In the flaw department, Bailey excels completely, to the dismay of her co-workers and to the detriment of her personal relationships. She makes up for it by being a brilliant detective. She has an older sister who helped raise her, a younger brother just out of prison, and a horrifyingly awful mom. Alison, the older sister, is played by Sally Lindsay who is also one of the writers on the series.
Scott is a bit older, with a husband, teen aged daughters, and a mom who is around a lot. She’s unflappable and efficient, but does manage to have a few issues of interest going on in her personal life.
Bailey calls the boss “Godzilla” but she’s one of the best bosses I’ve seen. Like Scott & Bailey, Gill Murray is a brilliant detective. She’s also capable of leading a large team of investigators straight in to a confusing morass of information and bringing them out with an answer.
2. The Writers!
The series was written mainly by Sally Wainwright and Diane Taylor. You may know other shows that Sally Wainwright has done, especially Last Tango in Halifax. Diane Taylor also acted as producer and police consultant on the series. Other writing credits go to Sally Lindsay, Suranne Jones, Amelia Bullmore and Nicole Taylor.
Nobody had to remind these writers to write “strong female characters.” They couldn’t do it any other way. They’ve created some of the most interesting women on television.
3. The Guest Stars
It may take more than one episode to solve a crime, which means a major guest star may be around for several episodes. Kevin Doyle, Mr. Molesley from Downton Abbey, is there for several episodes while he’s under investigation for a series of crimes. Josh Bolt, Raff from Last Tango in Halifax, was on one episode with a wild head of hair and a bad attitude.
Joe Bevan’s (George Costigan) nasty crimes took several episodes to investigate. Costigan made his character so creepy. It was masterfully done. (If you’ve seen Sally Wainwright’s drama Happy Valley, you can see Costigan in a much different role.) Helping the police with that investigation was his troubled and abused daughter Helen, played by Nicola Walker, who also worked on Last Tango in Halifax.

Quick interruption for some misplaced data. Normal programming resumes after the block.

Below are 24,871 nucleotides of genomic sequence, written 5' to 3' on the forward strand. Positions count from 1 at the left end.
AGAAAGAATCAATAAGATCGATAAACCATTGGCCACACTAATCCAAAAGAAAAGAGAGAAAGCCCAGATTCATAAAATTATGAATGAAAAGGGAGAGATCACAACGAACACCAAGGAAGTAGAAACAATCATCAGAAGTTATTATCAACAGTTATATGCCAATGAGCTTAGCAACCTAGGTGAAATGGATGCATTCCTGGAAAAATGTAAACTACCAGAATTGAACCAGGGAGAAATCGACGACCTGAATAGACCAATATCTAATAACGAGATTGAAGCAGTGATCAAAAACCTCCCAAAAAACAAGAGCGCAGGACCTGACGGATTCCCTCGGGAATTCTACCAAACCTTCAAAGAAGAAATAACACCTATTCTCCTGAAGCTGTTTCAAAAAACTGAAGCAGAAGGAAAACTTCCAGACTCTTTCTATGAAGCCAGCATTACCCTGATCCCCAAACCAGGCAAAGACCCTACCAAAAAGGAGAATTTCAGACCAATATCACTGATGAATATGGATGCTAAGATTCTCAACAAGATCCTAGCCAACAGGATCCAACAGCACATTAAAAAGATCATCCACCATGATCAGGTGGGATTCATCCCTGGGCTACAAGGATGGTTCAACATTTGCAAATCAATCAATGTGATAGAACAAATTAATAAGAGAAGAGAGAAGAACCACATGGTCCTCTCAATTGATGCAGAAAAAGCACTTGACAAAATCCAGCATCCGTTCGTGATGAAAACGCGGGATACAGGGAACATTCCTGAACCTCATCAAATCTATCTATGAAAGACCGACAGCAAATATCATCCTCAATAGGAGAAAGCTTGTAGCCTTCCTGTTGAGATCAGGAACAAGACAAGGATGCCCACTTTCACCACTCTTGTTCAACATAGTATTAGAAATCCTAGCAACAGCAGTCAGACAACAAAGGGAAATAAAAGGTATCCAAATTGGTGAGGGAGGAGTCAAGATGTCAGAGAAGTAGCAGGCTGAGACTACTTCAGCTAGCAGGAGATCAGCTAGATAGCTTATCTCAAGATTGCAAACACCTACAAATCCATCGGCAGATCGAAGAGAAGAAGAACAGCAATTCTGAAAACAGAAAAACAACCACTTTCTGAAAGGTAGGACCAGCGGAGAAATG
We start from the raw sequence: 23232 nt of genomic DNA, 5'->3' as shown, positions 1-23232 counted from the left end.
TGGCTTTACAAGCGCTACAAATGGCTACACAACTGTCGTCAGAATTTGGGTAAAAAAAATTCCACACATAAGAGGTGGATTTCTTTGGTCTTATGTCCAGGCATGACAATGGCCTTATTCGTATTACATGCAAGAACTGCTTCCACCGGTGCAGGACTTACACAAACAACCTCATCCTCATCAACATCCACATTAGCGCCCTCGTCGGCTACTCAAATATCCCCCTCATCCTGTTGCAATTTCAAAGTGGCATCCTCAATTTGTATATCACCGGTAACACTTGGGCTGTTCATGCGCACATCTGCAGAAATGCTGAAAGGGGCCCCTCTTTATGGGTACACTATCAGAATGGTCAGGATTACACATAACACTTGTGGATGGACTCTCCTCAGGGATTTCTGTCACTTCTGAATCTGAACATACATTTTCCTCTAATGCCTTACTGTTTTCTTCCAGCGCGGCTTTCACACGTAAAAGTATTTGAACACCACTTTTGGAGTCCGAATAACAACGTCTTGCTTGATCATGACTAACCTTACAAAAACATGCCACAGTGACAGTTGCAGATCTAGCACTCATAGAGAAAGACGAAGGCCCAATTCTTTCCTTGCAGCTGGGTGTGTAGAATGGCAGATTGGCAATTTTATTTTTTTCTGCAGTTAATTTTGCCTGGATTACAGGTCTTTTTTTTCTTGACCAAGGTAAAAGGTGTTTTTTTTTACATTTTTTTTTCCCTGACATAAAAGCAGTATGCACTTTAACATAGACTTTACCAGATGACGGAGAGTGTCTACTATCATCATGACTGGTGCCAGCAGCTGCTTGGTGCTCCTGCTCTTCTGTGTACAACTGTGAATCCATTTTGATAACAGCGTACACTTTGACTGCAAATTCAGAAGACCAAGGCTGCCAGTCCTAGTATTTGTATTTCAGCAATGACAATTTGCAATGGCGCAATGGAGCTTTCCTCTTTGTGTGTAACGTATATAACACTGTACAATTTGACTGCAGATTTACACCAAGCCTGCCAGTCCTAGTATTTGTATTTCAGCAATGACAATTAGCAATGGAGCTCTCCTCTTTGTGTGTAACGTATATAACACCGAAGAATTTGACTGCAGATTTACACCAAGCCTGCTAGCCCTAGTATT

4. The British Style of Policing
A police procedural is such a common genre, but the British do it in their own way and it’s a refreshing change from American shows like Castle or Bones. Not that I don’t enjoy Castle and Bones or any other American police procedural like Rizzoli and Isles. But the style of inquiry, the method of interrogation, the lack of guns, and the calm attitude of the police toward the people under investigation is a window into how it can be done with less violence.
5. Great Performances
The acting is top notch from everyone in the series. There are many characters I haven’t mentioned who are played to perfection. The lead characters are excellently acted, completely real and believable. The show has an all-round outstanding cast. Nicholas Gleaves is terrific as DC Andy Roper, Tony Pitts is fabulous as Janet Scott’s husband, Liam Boyle is excellent as Rachel Bailey’s brother, Sean Maguire does a wonderful turn as Rachel’s mistreated love interest.
You might enjoy watching a few short promos and trailers for some of the shows and seasons. It will give you a glimpse of the characters in action. If you have seen the series, I’d love to hear your reactions to it in the comments.
On Christmas Eve, the BBC announced that a series 3 of Last Tango in Halifax is a go. The announcement quotes writer Sally Wainwright.
Writer and executive producer Sally Wainwright says: “I’m so happy we’ve got a third series, it’s so exciting to be able to take these characters further and to find out loads more stuff about them. What’s so great about writing for characters like Celia and Alan is that there is a wealth of back story to explore. Series three will be a whole new emotional ball game.”
The characters Sally Wainwright created in Last Tango in Halifax are hugely popular in America as well.
The third series of the drama goes into production in 2014, and will be broadcast later in 2014.
Awards for the series include 2 British Academy Television Awards (Best Drama Series and Best Writer). BAFTA nominations included Derek Jacobi, Anne Reid and Sarah Lancashire in the Best Actor, Best Actress and Best Supporting Actress categories. It’s received 3 Royal Television Society North West Awards. It’s been shortlisted for Best Drama Series at the Broadcast Awards 2014.
I know I have lots of feelings about this news, and I’m sure the dedicated Last Tango fans do, too.